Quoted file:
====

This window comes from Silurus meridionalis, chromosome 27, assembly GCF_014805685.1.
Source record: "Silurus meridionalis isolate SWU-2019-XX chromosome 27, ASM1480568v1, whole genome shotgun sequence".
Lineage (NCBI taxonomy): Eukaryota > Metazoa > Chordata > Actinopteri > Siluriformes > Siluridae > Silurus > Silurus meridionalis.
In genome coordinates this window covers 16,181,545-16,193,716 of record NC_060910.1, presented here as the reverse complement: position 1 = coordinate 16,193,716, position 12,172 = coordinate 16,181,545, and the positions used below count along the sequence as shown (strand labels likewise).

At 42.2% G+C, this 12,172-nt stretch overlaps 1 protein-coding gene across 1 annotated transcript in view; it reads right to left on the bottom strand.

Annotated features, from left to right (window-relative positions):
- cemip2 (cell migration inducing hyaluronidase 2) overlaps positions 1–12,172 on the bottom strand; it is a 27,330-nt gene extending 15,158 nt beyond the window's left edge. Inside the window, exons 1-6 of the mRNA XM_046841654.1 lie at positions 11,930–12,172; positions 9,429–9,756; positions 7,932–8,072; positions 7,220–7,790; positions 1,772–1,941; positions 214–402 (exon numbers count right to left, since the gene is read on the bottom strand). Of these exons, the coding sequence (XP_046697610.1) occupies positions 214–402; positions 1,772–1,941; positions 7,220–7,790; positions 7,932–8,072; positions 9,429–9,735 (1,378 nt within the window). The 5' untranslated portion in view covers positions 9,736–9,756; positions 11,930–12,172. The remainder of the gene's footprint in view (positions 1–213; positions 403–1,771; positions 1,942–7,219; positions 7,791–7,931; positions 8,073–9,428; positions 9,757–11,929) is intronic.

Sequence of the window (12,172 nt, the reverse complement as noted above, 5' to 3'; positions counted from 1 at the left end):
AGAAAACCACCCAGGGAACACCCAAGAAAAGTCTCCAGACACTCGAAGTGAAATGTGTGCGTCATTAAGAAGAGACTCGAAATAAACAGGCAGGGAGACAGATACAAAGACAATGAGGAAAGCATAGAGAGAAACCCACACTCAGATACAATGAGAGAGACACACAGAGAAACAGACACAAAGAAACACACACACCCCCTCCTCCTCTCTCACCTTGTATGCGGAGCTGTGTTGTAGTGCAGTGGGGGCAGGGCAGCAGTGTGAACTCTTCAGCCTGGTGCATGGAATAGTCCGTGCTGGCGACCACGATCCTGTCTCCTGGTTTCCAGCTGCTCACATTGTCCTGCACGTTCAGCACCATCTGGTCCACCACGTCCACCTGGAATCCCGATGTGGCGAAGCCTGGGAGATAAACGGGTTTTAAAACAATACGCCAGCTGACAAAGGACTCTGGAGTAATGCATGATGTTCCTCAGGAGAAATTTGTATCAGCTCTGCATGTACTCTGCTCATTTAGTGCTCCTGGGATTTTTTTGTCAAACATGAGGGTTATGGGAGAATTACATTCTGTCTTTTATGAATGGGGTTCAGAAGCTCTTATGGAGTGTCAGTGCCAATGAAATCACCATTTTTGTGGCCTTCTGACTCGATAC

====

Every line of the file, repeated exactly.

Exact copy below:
This window comes from Silurus meridionalis, chromosome 27, assembly GCF_014805685.1.
Source record: "Silurus meridionalis isolate SWU-2019-XX chromosome 27, ASM1480568v1, whole genome shotgun sequence".
Lineage (NCBI taxonomy): Eukaryota > Metazoa > Chordata > Actinopteri > Siluriformes > Siluridae > Silurus > Silurus meridionalis.
In genome coordinates this window covers 16,181,545-16,193,716 of record NC_060910.1, presented here as the reverse complement: position 1 = coordinate 16,193,716, position 12,172 = coordinate 16,181,545, and the positions used below count along the sequence as shown (strand labels likewise).

At 42.2% G+C, this 12,172-nt stretch overlaps 1 protein-coding gene across 1 annotated transcript in view; it reads right to left on the bottom strand.

Annotated features, from left to right (window-relative positions):
- cemip2 (cell migration inducing hyaluronidase 2) overlaps positions 1–12,172 on the bottom strand; it is a 27,330-nt gene extending 15,158 nt beyond the window's left edge. Inside the window, exons 1-6 of the mRNA XM_046841654.1 lie at positions 11,930–12,172; positions 9,429–9,756; positions 7,932–8,072; positions 7,220–7,790; positions 1,772–1,941; positions 214–402 (exon numbers count right to left, since the gene is read on the bottom strand). Of these exons, the coding sequence (XP_046697610.1) occupies positions 214–402; positions 1,772–1,941; positions 7,220–7,790; positions 7,932–8,072; positions 9,429–9,735 (1,378 nt within the window). The 5' untranslated portion in view covers positions 9,736–9,756; positions 11,930–12,172. The remainder of the gene's footprint in view (positions 1–213; positions 403–1,771; positions 1,942–7,219; positions 7,791–7,931; positions 8,073–9,428; positions 9,757–11,929) is intronic.

Sequence of the window (12,172 nt, the reverse complement as noted above, 5' to 3'; positions counted from 1 at the left end):
AGAAAACCACCCAGGGAACACCCAAGAAAAGTCTCCAGACACTCGAAGTGAAATGTGTGCGTCATTAAGAAGAGACTCGAAATAAACAGGCAGGGAGACAGATACAAAGACAATGAGGAAAGCATAGAGAGAAACCCACACTCAGATACAATGAGAGAGACACACAGAGAAACAGACACAAAGAAACACACACACCCCCTCCTCCTCTCTCACCTTGTATGCGGAGCTGTGTTGTAGTGCAGTGGGGGCAGGGCAGCAGTGTGAACTCTTCAGCCTGGTGCATGGAATAGTCCGTGCTGGCGACCACGATCCTGTCTCCTGGTTTCCAGCTGCTCACATTGTCCTGCACGTTCAGCACCATCTGGTCCACCACGTCCACCTGGAATCCCGATGTGGCGAAGCCTGGGAGATAAACGGGTTTTAAAACAATACGCCAGCTGACAAAGGACTCTGGAGTAATGCATGATGTTCCTCAGGAGAAATTTGTATCAGCTCTGCATGTACTCTGCTCATTTAGTGCTCCTGGGATTTTTTTGTCAAACATGAGGGTTATGGGAGAATTACATTCTGTCTTTTATGAATGGGGTTCAGAAGCTCTTATGGAGTGTCAGTGCCAATGAAATCACCATTTTTGTGGCCTTCTGACTCGATAC